Friday, June 13, 2014

Review: Bewitching the Duke by Christie Kelley

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Selina White serves as wise woman of Northrop Park, the seat of Colin Barrett, the Duke of Northrop, a man who has very strong reasons for hating the ancient practice. Years before, Selina's mother was called to help in the birth of Colin's heir, but the tragic turn of events resulted in the death of the child and of Colin's wife. The duke left the estate soon after intending never to return to Northrop Park and all the painful memories that lingered there.

Colin is reluctant to return, but he must at his sister's request -- and the first thing Colin does is confront the reason for his misery: Colin tells Selina to leave his estate while he is in residence. But Selina cannot simply leave, because she has responsibilities to the tenants of the estate.

This is the aspect of the novel that really irritated me:
1. When the duke told Selina to leave his estate, I really wondered about the plan that the housekeeper (and staff) devised to keep her in the estate. Why hide her in the duke's house? Why couldn't they have found an abandoned or unused cottage and moved her there instead?
2. The plan really bothered me because the duke kept thinking he was seeing the ghost of his dead wife. And, when he revealed this to Selina, she did not correct him or reassure him or confess to him, but allowed him to continue thinking he was being haunted. (Read Chapter 13)

I know this was to get Selina and Colin closer together, so that the love story could develop, but all the sneaking-about just bothered me. I had a hard time writing this review for this novel because of what I've enumerated above, but the premise of the series intrigued me and continues to intrigue me.

Bewitching the Duke is the first book in Christie Kelley's Wise Woman series, which centers on a group of "wise women" and the estates they serve. They are young women, who have inherited their gifts from their mothers and expect to hand them down to their own daughters some day. But the world is slowly changing and the need for wise women is slowly dwindling with the advent of modern medicine. They are a dying breed, but they push forward and bring their talents with them as they forge forward (and against) the future.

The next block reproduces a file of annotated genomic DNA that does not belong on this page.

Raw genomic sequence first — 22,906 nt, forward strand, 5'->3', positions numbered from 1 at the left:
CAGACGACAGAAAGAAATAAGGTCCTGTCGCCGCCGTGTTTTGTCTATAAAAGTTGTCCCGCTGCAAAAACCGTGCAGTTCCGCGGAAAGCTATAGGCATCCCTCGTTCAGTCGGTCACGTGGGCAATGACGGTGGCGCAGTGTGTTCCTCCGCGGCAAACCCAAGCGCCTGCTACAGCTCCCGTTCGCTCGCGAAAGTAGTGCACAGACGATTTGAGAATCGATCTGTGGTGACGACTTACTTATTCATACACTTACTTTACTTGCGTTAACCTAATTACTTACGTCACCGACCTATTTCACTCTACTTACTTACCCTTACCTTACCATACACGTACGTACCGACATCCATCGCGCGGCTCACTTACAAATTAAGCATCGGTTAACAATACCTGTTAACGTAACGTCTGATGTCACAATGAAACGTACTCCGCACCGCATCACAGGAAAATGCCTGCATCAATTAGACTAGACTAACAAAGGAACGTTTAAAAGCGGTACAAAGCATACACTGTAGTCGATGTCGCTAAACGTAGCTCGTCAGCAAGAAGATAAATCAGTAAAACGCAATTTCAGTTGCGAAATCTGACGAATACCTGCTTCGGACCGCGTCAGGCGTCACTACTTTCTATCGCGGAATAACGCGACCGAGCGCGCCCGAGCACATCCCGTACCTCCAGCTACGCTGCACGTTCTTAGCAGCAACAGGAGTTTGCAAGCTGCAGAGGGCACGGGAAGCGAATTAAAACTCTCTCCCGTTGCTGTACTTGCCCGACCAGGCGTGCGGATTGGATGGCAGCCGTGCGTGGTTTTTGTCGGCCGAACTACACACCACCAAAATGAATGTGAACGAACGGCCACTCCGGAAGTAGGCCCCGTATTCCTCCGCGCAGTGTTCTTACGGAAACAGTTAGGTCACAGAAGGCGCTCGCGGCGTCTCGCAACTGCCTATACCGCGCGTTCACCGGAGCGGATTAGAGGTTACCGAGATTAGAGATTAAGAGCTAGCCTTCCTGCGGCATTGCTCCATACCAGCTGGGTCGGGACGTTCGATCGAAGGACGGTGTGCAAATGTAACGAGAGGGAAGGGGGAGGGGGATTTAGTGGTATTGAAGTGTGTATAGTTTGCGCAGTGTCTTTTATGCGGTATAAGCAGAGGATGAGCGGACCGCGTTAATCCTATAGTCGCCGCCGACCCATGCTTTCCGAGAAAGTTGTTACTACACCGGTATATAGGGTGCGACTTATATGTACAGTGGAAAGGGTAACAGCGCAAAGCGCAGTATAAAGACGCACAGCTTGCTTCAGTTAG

The cleansing was one of the few rituals a wise woman still performed. Not that there were many of the women left. Generations of ridicule and threats of being labeled a witch had forced many to give up the ancient ways. Selina only knew of three other women who kept up the practices.
- loc 107

I continued to read this story, though -- because I was curious how the author would address the issue of traditional vs. modern medicine. It's also interesting because the hero is representative of this opposition and is one of the most vocal opponents of Selina. Finally, there's also the clash between the two genders as medicine was viewed as a man's field.

The last thing he wanted or needed in his house was some woman who believed she held a type of mystical power or could cure all ills. No woman had such power. It was 1814; medicine belonged in the hands of educated men.
- loc 120

The story progresses and we get a glimpse of estate life: of the life of ordinary people and their daily needs. Also, of a lord's responsibility to his estate. We also see Colin slowly soften in his stance against wise women, and he begins to understand Selina's value and place in his estate. Because Selina is a wise woman, she isn't governed by the same rules as society and it allows her to express herself and her needs very directly, without false modesty or restraint. The love that develops between Colin and Selina develops alongside Colin's rekindled love for Northrop Park and Colin's own acceptance of Selina and her work. In the end, the author resolves everything quite nicely -- not as an either/or but as having both.

Now I want to read about Mia and Tia, and Viscount Middleton and the Earl of Hartsfield (who respects Mia, her mother and the work they do = interesting dynamic).

To find out more about Christie Kelley and her books, click below:



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